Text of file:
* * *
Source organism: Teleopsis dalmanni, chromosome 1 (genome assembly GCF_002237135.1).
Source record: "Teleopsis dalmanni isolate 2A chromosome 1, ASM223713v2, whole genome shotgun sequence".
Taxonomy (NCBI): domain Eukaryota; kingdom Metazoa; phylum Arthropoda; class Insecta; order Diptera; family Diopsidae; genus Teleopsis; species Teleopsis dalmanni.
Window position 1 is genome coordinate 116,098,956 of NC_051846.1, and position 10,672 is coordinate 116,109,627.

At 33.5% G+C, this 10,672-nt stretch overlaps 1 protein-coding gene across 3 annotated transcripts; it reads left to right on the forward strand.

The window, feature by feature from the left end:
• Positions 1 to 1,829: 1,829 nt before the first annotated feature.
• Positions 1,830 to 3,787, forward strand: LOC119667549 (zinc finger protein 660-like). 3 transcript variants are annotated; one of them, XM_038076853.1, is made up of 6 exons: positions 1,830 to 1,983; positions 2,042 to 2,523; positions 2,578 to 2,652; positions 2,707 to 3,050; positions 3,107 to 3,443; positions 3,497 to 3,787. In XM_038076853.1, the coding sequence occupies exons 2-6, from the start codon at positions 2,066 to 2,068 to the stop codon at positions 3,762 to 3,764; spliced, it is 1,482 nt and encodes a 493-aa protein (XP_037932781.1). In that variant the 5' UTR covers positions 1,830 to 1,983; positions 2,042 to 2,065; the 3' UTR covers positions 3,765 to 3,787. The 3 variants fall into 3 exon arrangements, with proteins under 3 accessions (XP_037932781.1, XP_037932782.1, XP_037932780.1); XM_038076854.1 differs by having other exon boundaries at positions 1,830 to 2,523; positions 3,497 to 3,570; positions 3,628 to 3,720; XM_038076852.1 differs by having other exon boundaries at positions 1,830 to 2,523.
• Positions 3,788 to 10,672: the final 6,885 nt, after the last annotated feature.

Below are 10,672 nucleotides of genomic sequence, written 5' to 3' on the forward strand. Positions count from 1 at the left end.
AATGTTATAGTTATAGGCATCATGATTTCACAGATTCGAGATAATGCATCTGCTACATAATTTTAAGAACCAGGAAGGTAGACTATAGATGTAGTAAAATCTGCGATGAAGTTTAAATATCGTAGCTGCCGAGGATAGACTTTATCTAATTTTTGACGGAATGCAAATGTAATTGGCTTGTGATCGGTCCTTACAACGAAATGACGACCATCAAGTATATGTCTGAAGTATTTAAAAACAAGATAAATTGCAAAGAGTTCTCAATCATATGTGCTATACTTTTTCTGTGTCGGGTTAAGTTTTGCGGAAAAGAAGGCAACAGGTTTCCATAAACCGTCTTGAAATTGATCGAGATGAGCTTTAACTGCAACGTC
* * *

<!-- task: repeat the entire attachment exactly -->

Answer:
Source organism: Teleopsis dalmanni, chromosome 1 (genome assembly GCF_002237135.1).
Source record: "Teleopsis dalmanni isolate 2A chromosome 1, ASM223713v2, whole genome shotgun sequence".
Taxonomy (NCBI): domain Eukaryota; kingdom Metazoa; phylum Arthropoda; class Insecta; order Diptera; family Diopsidae; genus Teleopsis; species Teleopsis dalmanni.
Window position 1 is genome coordinate 116,098,956 of NC_051846.1, and position 10,672 is coordinate 116,109,627.

At 33.5% G+C, this 10,672-nt stretch overlaps 1 protein-coding gene across 3 annotated transcripts; it reads left to right on the forward strand.

The window, feature by feature from the left end:
• Positions 1 to 1,829: 1,829 nt before the first annotated feature.
• Positions 1,830 to 3,787, forward strand: LOC119667549 (zinc finger protein 660-like). 3 transcript variants are annotated; one of them, XM_038076853.1, is made up of 6 exons: positions 1,830 to 1,983; positions 2,042 to 2,523; positions 2,578 to 2,652; positions 2,707 to 3,050; positions 3,107 to 3,443; positions 3,497 to 3,787. In XM_038076853.1, the coding sequence occupies exons 2-6, from the start codon at positions 2,066 to 2,068 to the stop codon at positions 3,762 to 3,764; spliced, it is 1,482 nt and encodes a 493-aa protein (XP_037932781.1). In that variant the 5' UTR covers positions 1,830 to 1,983; positions 2,042 to 2,065; the 3' UTR covers positions 3,765 to 3,787. The 3 variants fall into 3 exon arrangements, with proteins under 3 accessions (XP_037932781.1, XP_037932782.1, XP_037932780.1); XM_038076854.1 differs by having other exon boundaries at positions 1,830 to 2,523; positions 3,497 to 3,570; positions 3,628 to 3,720; XM_038076852.1 differs by having other exon boundaries at positions 1,830 to 2,523.
• Positions 3,788 to 10,672: the final 6,885 nt, after the last annotated feature.

Below are 10,672 nucleotides of genomic sequence, written 5' to 3' on the forward strand. Positions count from 1 at the left end.
AATGTTATAGTTATAGGCATCATGATTTCACAGATTCGAGATAATGCATCTGCTACATAATTTTAAGAACCAGGAAGGTAGACTATAGATGTAGTAAAATCTGCGATGAAGTTTAAATATCGTAGCTGCCGAGGATAGACTTTATCTAATTTTTGACGGAATGCAAATGTAATTGGCTTGTGATCGGTCCTTACAACGAAATGACGACCATCAAGTATATGTCTGAAGTATTTAAAAACAAGATAAATTGCAAAGAGTTCTCAATCATATGTGCTATACTTTTTCTGTGTCGGGTTAAGTTTTGCGGAAAAGAAGGCAACAGGTTTCCATAAACCGTCTTGAAATTGATCGAGATGAGCTTTAACTGCAACGTC